Sue Scheff: Drugs, Alcohol and Kids

Author: Judith SeixasGeraldine Youcha
Source: NYU Child Study Center

Although the latest government study finds drug use unchanged, kids are still at risk and experimenting at younger ages

Risk factors

Some youngsters are clearly more likely than others to be attracted to and hooked on drugs, nicotine and alcohol. The risk increases with any of these factors and a cluster of these factors can tip the scales:

1. A family history of drug use or alcoholism
2. A family in turmoil
3. Learning difficulties
4. Behavioral problems before adolescence
5. Early school failure
6. Hyperactivity
7. Poor impulse control
8. Rebelliousness
9. Low self-esteem
10. The belief that “it can’t happen to me”
11. Thinking marijuana (or cocaine, or heroin if it is not injected) is not addictive

Warning signs

There are also warning signs that can help parents decide if a problem is brewing or a child is already involved in substance use. Adolescence is a bumpy ride, and some of these warning signs may only be the normal symptoms of growing up, but parents have to be alert to the possibility that, with their particular child, they may indicate trouble. In general, you should suspect some drug use if you observe one or more of these indicators:

A change of friends from those you know and new friends who seem to avoid you. But don’t pin all your youngster’s troubles on “bad friends.” Often the child who is already troubled is the one who is drawn to a group that is taking dangerous risks and is heavily committed to using alcohol and drugs.

Friendship with older teenagers and young adults. Older users need the attention and admiration they get from younger kids and often entice them to be followers and dealers.
A best friend who uses drugs. This is the single best indicator of use.

Daily cigarette smoking. This is an early warning that other substance use may be in the picture.
A deterioration in appearance. The reverse is not necessarily a safety signal. Many drug users look like clean-cut all-American kids instead of stereotypical drug users.

A decline in performance at home. Chores may be neglected or done sloppily; curfew may be ignored.

A change in school performance. The drop in grades may or may not be a dramatic sign by itself, but watch for tardiness, truancy, and disciplinary problems.

Use of street or drug language.

Hypersensitivity, irritability. The teenage user is often hostile, avoids family contact, overreacts to mild criticism, and deflects the topic when pressed for accountability.

Lack of concern about people, ideas, and values that used to be very important.

Wide mood swings. Although mood changes are a normal part of adolescence, extreme emotional swings indicate a problem and be the result of drug or alcohol use.

Secretive phone calls. Callers who hang up when you answer may be your child’s new friends or acquaintances involved in substance use.

The disappearance of money, personal belongings, pills or alcohol.

The sudden appearance of expensive merchandise. Electronic equipment, clothes, or jewelry your child can’t possibly afford may indicate drug dealing. Be mindful that a teenager will often deny any illegal or inappropriate activity with explanations such as, “I borrowed it from a friend.”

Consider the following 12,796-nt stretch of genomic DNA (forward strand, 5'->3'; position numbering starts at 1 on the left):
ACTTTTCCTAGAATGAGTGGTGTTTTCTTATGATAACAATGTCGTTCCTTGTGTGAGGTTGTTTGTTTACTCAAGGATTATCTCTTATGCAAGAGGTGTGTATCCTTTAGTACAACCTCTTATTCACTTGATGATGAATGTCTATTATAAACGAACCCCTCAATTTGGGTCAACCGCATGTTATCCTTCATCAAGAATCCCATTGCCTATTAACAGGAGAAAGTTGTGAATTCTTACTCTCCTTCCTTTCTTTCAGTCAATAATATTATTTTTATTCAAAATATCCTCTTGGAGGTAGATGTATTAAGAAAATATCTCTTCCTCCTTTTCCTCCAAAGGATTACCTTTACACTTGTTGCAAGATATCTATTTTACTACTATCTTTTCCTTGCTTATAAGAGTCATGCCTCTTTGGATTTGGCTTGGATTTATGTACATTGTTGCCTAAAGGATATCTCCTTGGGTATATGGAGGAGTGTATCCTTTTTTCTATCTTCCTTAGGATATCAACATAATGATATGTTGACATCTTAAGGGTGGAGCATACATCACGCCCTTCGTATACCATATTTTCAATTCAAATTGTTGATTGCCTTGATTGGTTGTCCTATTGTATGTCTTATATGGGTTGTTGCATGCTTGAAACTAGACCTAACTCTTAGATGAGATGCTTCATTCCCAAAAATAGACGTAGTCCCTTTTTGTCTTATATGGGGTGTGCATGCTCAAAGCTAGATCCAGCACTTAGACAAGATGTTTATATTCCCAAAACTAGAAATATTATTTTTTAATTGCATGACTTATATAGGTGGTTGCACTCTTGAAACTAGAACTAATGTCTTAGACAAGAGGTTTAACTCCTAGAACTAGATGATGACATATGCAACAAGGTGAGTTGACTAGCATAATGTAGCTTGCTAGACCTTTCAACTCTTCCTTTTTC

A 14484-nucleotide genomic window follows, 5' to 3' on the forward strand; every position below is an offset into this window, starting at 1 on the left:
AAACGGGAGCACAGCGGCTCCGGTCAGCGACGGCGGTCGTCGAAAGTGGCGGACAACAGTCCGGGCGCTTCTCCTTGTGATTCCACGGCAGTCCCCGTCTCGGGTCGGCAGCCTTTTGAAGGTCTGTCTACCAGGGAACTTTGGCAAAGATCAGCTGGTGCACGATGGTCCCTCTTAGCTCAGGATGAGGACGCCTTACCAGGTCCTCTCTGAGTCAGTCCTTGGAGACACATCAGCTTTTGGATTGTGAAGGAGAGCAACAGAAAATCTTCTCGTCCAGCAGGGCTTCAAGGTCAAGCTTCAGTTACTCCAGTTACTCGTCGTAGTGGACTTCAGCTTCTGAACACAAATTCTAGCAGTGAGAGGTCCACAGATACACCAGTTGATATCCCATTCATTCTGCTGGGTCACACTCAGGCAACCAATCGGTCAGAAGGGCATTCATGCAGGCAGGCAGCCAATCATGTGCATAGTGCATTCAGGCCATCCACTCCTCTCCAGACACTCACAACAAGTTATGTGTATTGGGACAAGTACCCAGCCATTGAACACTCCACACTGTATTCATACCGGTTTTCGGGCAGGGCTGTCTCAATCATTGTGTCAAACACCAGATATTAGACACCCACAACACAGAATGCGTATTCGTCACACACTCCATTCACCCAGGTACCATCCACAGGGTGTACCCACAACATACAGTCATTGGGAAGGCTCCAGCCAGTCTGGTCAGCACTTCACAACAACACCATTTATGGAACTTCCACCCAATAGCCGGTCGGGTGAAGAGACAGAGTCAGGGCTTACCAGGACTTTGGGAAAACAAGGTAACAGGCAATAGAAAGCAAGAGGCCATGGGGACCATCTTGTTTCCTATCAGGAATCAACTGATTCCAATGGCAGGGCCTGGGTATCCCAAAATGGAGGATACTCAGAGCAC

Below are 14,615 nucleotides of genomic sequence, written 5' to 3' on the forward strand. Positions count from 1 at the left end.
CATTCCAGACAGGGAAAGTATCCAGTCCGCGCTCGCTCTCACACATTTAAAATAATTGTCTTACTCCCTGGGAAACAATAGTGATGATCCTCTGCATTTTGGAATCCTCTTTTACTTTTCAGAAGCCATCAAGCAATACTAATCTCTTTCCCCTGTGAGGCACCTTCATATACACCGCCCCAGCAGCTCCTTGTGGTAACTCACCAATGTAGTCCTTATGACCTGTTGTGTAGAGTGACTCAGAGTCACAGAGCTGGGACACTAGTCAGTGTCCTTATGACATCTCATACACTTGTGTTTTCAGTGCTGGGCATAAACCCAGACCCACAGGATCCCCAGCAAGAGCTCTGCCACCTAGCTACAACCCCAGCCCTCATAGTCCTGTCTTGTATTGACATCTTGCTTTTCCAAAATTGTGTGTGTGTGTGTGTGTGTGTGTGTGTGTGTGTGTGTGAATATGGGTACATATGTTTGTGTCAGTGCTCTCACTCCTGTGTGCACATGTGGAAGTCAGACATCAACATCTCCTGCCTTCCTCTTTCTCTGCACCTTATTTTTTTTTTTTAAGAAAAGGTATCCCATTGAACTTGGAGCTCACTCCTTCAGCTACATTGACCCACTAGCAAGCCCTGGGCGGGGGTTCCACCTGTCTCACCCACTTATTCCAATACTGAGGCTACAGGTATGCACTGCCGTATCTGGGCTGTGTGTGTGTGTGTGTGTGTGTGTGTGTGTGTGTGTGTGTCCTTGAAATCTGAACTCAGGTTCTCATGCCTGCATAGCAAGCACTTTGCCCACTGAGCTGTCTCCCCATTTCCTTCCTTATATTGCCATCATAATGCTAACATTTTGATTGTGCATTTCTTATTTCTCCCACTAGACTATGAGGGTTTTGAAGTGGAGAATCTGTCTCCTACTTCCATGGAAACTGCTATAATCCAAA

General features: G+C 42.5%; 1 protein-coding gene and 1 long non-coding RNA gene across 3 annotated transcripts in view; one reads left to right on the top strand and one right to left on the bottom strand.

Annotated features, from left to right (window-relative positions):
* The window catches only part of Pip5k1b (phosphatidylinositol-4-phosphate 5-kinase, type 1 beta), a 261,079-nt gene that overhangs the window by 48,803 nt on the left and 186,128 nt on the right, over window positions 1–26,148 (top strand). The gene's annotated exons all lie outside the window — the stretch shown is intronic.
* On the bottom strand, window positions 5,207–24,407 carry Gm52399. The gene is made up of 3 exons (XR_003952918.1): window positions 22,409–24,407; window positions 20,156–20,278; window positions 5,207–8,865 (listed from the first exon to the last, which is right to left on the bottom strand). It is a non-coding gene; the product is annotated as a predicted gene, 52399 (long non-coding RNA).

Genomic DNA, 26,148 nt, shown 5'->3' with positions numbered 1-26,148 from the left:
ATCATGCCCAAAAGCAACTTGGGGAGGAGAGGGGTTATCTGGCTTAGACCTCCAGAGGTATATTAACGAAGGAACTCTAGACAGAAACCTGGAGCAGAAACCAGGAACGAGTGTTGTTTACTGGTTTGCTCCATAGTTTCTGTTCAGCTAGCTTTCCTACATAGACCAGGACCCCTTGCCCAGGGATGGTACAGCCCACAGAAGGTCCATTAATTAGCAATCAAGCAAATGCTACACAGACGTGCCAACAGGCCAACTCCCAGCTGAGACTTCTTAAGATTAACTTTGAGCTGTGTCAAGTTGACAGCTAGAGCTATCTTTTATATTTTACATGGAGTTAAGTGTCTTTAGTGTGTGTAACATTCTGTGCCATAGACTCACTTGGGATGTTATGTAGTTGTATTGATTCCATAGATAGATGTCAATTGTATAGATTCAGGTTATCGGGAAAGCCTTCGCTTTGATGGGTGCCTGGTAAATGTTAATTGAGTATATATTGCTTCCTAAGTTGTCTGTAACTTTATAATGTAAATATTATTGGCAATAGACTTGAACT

Trouble with the law. Kids may be picked up for shoplifting, driving while intoxicated, disorderly conduct.
What if?
What if your suspicion about your child’s drug use is accurate? How can you tell use from abuse? One counselor has a simple rule of thumb: three tries is experimentation; more than that is use. Abuse is characterized by the need to have the drug (whether it is marijuana, cocaine, alcohol or tobacco) and preoccupation with getting it.

Once you’ve faced reality and know that your child needs help, the most crucial step is getting the right help. You must determine what kind of intervention is best for your particular child and what is available close to home. The right help at the right time can get your child back on track. You may not know where to turn first. You can begin by using your local phone book. Start with a call to one or more of these:

Your family doctor
Hotline: usually listed under Alcoholism Treatment or Drug Abuse Information and Treatment in the yellow pages
Community Services: often in the white pages
An agency specializing in treating drug/alcohol abuse and related problems: often listed in the yellow pages under Drug Abuse
A local counseling or mental health center: often under the yellow pages
A community-based storefront counseling center
A social worker, psychologist, or drug counselor
The school guidance department or student assistance service
A police youth officer
A clergyman
A relative, particularly one in a helping profession

Children who don’t use drugs

Despite the fact that drugs, alcohol and tobacco are available everywhere, some kids don’t get involved. More than half of all high school seniors have not tried marijuana, and alcohol, our social drug, has not been tried by about twenty percent of twelfth graders. Unfortunately, for those who do drink, binge drinking (5 or more drinks in a row) is a pervasive problem. What helps some youngsters avoid the pitfall of today’s world? Some children just seem to have an inner compass. They say very early, “That’s not me.” In addition, a national study (The National Longitudinal Study of Adolescent Health, 1997) found that teenagers who feel “connected”-who feel loved, understood and feel their parents pay attention to them-were less likely to use drugs. Parents can help protect their children by providing:

Trust and support. A study of seven thousand youngsters showed that those who didn’t have the trust and support of their parents were more likely to cave in to peer pressure.
Realistically hight academic standards.

The chance to succeed.
The chance to fail and still be accepted.
Praise, love and physical touching. The “Did you hug your kid today?” bumper stickers apply to kids of all ages – teens as well as toddlers. Adolescents sometimes cringe, but don’t let that inhibit you or make you think they need it any less than a younger child.

Whatever the reasons, and they are many-parental concern and involvement, a changing social climate that makes drug use, drunk driving, and smoking in public less “cool” than it once was-the rise in substance use seen in the early nineties seems to have been stemmed and may even be reversing. But this is no reason for complacency. It means only that the fever that had been 104 is now 102, and needs continuing attention.

About the Authors